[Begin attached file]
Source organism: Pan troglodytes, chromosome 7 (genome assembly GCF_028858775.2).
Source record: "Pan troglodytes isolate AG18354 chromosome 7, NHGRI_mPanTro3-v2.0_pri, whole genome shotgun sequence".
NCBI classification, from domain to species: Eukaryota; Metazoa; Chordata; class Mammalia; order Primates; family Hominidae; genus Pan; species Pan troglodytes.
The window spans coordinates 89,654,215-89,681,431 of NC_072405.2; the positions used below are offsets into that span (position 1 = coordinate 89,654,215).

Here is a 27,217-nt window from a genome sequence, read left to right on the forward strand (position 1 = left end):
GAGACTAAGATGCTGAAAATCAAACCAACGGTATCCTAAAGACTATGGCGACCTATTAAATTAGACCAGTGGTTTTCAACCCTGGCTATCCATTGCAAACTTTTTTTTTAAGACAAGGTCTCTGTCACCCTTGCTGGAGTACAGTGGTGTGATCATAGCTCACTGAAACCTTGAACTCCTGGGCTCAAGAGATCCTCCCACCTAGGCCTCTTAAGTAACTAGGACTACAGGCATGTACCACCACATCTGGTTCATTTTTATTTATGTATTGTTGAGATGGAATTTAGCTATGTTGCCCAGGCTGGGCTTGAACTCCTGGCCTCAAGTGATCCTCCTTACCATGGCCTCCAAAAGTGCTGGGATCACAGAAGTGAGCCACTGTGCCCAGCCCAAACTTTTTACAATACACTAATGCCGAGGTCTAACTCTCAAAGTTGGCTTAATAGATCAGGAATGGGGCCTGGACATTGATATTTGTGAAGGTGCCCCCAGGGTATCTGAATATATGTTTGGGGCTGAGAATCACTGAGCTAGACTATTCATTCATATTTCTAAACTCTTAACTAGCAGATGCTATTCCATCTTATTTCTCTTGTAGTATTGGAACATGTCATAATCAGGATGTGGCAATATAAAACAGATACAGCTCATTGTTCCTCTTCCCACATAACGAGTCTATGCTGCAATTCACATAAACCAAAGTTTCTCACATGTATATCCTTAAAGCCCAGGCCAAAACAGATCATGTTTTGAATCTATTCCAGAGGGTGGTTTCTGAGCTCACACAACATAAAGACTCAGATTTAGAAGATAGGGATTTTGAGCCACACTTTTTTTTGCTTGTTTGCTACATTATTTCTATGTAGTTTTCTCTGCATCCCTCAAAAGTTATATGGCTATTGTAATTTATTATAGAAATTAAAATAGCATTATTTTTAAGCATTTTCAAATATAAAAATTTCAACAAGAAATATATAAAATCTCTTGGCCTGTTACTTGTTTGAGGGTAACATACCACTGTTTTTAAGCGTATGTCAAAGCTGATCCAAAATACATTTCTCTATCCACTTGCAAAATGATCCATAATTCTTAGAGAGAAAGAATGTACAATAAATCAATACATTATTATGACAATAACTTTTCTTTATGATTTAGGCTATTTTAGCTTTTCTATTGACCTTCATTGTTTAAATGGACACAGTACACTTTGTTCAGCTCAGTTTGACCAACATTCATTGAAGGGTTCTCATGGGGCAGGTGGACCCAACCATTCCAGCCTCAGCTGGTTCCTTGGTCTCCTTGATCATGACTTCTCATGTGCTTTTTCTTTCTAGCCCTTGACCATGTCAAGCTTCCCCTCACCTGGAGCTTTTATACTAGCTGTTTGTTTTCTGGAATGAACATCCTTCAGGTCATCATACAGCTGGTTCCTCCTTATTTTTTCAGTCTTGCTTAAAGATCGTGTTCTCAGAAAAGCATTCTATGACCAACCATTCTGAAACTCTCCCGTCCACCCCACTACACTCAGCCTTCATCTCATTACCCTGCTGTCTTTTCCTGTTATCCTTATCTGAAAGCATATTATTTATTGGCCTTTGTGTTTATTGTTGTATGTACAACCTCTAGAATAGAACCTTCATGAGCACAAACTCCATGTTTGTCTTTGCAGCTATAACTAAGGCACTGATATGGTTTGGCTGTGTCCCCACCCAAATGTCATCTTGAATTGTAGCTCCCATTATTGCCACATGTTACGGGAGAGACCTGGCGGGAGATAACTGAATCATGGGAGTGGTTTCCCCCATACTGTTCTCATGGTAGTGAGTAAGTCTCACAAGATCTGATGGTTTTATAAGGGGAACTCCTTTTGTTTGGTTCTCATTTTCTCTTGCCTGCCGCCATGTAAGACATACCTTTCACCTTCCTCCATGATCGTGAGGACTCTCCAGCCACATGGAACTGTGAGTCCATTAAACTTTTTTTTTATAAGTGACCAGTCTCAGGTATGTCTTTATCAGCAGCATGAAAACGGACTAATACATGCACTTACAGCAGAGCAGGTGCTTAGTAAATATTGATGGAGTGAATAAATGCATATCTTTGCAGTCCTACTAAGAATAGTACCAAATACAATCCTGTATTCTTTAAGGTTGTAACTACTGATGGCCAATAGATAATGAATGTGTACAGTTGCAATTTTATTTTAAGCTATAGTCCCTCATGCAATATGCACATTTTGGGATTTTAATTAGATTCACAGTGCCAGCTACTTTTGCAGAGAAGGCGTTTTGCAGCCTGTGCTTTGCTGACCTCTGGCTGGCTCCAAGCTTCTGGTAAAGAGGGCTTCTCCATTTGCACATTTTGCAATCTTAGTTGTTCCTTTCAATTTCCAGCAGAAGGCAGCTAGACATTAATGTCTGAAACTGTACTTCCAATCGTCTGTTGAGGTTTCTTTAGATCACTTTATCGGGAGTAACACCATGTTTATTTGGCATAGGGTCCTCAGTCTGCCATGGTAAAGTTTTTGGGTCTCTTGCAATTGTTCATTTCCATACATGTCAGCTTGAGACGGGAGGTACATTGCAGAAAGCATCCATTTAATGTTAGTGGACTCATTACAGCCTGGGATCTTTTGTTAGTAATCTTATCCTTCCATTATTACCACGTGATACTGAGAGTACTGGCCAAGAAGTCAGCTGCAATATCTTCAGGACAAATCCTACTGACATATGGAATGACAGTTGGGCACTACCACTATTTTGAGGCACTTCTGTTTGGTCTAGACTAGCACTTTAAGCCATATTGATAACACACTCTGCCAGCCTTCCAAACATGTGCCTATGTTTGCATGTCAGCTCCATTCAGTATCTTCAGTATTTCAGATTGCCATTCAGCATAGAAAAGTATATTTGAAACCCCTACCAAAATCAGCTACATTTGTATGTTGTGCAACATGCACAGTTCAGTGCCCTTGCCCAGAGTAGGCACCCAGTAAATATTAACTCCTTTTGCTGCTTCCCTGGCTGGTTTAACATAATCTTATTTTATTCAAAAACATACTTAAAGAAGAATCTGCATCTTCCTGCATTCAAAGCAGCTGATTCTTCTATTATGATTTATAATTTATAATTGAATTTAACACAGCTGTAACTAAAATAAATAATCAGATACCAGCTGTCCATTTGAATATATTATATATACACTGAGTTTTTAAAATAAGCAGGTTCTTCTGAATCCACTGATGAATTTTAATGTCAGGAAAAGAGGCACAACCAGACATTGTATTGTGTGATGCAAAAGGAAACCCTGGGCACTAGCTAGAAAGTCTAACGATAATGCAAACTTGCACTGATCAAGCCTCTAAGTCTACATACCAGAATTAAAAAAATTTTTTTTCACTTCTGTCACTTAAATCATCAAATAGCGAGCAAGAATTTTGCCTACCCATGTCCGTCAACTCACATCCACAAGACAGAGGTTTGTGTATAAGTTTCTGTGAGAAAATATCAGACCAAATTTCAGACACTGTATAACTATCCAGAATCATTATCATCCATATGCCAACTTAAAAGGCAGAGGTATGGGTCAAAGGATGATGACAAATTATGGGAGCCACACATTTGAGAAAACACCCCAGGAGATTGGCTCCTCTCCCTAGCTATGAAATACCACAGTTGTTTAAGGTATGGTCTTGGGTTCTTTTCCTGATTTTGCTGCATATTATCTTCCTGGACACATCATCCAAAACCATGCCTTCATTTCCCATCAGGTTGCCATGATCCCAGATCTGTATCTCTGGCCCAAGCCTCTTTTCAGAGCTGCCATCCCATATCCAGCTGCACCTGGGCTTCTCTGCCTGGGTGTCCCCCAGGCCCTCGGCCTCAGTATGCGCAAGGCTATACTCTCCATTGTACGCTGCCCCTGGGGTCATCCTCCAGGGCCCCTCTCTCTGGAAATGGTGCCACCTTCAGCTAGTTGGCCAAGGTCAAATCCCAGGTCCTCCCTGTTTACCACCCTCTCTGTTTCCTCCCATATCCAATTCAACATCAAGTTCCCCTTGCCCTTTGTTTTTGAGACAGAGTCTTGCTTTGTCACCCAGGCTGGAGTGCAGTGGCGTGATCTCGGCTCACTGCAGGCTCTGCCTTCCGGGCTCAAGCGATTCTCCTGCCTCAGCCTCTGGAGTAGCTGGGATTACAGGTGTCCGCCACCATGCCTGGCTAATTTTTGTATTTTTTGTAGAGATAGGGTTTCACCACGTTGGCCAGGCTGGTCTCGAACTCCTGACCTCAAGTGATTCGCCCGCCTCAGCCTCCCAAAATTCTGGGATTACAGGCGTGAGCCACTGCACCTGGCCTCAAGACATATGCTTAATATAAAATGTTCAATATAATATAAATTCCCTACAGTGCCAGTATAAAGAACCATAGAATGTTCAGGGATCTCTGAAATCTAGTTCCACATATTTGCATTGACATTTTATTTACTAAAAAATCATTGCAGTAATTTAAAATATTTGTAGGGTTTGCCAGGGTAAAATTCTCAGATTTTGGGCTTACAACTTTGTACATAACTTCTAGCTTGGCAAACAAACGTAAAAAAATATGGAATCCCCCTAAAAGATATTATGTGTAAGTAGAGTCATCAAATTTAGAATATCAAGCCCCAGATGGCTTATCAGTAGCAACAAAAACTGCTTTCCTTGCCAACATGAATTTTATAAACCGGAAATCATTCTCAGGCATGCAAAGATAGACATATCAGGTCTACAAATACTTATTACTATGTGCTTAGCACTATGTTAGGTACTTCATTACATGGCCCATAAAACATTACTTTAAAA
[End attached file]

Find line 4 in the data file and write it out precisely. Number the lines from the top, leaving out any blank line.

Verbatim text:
The window spans coordinates 89,654,215-89,681,431 of NC_072405.2; the positions used below are offsets into that span (position 1 = coordinate 89,654,215).